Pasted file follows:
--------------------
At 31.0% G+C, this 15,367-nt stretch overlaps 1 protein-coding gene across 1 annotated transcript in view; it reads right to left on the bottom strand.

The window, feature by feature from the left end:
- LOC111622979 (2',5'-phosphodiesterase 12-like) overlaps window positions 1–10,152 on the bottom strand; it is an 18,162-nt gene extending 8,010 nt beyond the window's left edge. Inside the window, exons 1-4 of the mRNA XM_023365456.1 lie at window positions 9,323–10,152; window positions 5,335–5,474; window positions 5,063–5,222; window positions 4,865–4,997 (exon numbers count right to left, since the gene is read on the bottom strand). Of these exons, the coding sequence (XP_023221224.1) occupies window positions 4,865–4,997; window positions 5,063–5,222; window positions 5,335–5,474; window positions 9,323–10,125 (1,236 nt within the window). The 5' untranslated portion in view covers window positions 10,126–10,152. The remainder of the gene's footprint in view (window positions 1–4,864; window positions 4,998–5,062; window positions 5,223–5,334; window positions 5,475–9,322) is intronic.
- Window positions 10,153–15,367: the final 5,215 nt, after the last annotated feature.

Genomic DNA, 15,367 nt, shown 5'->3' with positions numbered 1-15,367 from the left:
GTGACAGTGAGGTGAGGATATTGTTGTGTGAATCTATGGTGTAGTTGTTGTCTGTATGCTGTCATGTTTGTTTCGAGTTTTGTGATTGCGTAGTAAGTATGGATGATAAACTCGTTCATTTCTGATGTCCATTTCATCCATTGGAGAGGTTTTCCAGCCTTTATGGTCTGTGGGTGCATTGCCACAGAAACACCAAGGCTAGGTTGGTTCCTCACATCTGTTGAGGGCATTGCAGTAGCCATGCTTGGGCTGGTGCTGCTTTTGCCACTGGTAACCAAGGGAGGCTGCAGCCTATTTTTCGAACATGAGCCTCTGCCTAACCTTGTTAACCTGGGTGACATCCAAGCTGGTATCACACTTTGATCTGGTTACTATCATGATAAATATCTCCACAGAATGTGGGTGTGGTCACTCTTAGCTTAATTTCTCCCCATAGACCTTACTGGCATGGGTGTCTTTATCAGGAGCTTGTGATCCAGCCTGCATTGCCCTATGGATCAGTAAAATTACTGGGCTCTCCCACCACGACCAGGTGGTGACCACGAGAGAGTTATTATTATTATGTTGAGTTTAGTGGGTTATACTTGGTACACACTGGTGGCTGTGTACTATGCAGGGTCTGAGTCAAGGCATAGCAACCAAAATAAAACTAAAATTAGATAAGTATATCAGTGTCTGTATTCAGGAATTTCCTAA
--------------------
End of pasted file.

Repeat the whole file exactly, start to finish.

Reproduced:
At 31.0% G+C, this 15,367-nt stretch overlaps 1 protein-coding gene across 1 annotated transcript in view; it reads right to left on the bottom strand.

The window, feature by feature from the left end:
- LOC111622979 (2',5'-phosphodiesterase 12-like) overlaps window positions 1–10,152 on the bottom strand; it is an 18,162-nt gene extending 8,010 nt beyond the window's left edge. Inside the window, exons 1-4 of the mRNA XM_023365456.1 lie at window positions 9,323–10,152; window positions 5,335–5,474; window positions 5,063–5,222; window positions 4,865–4,997 (exon numbers count right to left, since the gene is read on the bottom strand). Of these exons, the coding sequence (XP_023221224.1) occupies window positions 4,865–4,997; window positions 5,063–5,222; window positions 5,335–5,474; window positions 9,323–10,125 (1,236 nt within the window). The 5' untranslated portion in view covers window positions 10,126–10,152. The remainder of the gene's footprint in view (window positions 1–4,864; window positions 4,998–5,062; window positions 5,223–5,334; window positions 5,475–9,322) is intronic.
- Window positions 10,153–15,367: the final 5,215 nt, after the last annotated feature.

Genomic DNA, 15,367 nt, shown 5'->3' with positions numbered 1-15,367 from the left:
GTGACAGTGAGGTGAGGATATTGTTGTGTGAATCTATGGTGTAGTTGTTGTCTGTATGCTGTCATGTTTGTTTCGAGTTTTGTGATTGCGTAGTAAGTATGGATGATAAACTCGTTCATTTCTGATGTCCATTTCATCCATTGGAGAGGTTTTCCAGCCTTTATGGTCTGTGGGTGCATTGCCACAGAAACACCAAGGCTAGGTTGGTTCCTCACATCTGTTGAGGGCATTGCAGTAGCCATGCTTGGGCTGGTGCTGCTTTTGCCACTGGTAACCAAGGGAGGCTGCAGCCTATTTTTCGAACATGAGCCTCTGCCTAACCTTGTTAACCTGGGTGACATCCAAGCTGGTATCACACTTTGATCTGGTTACTATCATGATAAATATCTCCACAGAATGTGGGTGTGGTCACTCTTAGCTTAATTTCTCCCCATAGACCTTACTGGCATGGGTGTCTTTATCAGGAGCTTGTGATCCAGCCTGCATTGCCCTATGGATCAGTAAAATTACTGGGCTCTCCCACCACGACCAGGTGGTGACCACGAGAGAGTTATTATTATTATGTTGAGTTTAGTGGGTTATACTTGGTACACACTGGTGGCTGTGTACTATGCAGGGTCTGAGTCAAGGCATAGCAACCAAAATAAAACTAAAATTAGATAAGTATATCAGTGTCTGTATTCAGGAATTTCCTAA